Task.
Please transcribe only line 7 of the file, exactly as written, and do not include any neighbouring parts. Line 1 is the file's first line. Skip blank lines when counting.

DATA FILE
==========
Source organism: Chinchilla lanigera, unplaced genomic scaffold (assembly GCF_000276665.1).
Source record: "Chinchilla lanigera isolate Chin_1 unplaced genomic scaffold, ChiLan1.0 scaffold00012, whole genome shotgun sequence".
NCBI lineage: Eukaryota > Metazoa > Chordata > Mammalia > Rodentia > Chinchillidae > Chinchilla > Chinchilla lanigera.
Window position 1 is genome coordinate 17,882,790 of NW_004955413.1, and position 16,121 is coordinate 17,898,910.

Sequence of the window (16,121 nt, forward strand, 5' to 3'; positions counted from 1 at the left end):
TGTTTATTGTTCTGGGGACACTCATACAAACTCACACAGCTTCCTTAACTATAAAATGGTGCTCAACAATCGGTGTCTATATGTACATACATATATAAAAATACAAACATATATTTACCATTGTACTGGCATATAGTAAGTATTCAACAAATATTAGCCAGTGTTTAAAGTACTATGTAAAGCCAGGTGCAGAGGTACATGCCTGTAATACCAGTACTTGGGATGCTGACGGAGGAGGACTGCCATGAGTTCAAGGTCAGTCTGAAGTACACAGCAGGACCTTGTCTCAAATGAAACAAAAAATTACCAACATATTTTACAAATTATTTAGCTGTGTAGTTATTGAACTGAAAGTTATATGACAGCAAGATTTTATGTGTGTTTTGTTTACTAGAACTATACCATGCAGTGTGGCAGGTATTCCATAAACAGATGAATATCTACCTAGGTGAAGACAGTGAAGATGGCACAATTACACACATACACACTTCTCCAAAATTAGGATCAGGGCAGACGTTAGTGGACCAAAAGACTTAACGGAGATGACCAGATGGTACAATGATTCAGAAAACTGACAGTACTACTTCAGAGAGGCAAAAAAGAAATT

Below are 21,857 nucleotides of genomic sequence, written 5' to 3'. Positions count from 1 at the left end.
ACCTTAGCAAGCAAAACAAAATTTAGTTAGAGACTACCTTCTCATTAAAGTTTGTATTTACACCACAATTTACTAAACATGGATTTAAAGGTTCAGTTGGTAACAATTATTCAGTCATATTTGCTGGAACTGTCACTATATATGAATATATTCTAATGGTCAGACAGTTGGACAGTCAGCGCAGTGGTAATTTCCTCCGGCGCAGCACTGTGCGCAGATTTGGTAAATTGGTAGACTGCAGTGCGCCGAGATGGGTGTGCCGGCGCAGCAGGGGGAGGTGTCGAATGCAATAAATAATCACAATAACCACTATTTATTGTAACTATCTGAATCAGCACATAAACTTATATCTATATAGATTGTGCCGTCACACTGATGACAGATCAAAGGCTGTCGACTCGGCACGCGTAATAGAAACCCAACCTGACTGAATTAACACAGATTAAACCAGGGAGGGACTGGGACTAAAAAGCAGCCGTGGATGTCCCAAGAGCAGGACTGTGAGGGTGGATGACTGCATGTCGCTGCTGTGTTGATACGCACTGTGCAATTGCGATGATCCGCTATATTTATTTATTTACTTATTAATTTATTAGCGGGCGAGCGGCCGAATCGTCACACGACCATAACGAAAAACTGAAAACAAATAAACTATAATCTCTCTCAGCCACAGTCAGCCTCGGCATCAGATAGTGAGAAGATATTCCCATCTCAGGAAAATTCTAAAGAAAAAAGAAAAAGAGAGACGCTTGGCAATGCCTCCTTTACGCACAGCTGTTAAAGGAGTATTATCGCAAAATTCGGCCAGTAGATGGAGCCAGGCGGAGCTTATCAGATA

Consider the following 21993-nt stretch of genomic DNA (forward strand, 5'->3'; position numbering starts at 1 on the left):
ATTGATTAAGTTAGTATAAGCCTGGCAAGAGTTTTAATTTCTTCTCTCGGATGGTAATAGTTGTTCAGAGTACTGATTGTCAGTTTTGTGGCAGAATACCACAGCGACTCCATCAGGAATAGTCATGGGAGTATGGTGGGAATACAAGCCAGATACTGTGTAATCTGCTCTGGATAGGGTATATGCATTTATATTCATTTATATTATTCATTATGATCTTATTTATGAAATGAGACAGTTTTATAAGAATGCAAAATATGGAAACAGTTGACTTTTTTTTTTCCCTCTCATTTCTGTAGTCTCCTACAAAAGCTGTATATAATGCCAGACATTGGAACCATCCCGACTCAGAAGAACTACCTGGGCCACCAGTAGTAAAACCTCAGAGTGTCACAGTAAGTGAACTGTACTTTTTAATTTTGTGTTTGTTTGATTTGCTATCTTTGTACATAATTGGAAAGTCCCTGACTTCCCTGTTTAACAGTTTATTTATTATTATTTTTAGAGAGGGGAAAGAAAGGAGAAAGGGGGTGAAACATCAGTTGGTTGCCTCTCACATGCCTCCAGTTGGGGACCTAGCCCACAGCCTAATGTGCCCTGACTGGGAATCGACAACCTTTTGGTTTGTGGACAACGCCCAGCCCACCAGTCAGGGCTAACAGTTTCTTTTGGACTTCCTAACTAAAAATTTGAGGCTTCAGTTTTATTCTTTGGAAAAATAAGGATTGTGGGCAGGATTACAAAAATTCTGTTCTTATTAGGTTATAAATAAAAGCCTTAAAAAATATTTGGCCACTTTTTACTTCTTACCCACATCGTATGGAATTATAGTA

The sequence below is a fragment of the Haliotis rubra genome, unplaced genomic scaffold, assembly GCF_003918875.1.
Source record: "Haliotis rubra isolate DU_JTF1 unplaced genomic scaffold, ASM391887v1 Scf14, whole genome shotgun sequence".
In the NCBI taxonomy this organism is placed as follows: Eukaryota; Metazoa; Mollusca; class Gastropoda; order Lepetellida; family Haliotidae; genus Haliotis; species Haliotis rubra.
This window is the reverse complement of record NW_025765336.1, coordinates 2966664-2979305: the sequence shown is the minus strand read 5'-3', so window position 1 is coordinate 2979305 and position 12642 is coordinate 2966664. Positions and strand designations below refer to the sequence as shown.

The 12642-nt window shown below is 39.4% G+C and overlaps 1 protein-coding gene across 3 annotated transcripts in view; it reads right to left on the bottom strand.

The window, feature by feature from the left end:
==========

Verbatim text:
Below are 21,857 nucleotides of genomic sequence, written 5' to 3'. Positions count from 1 at the left end.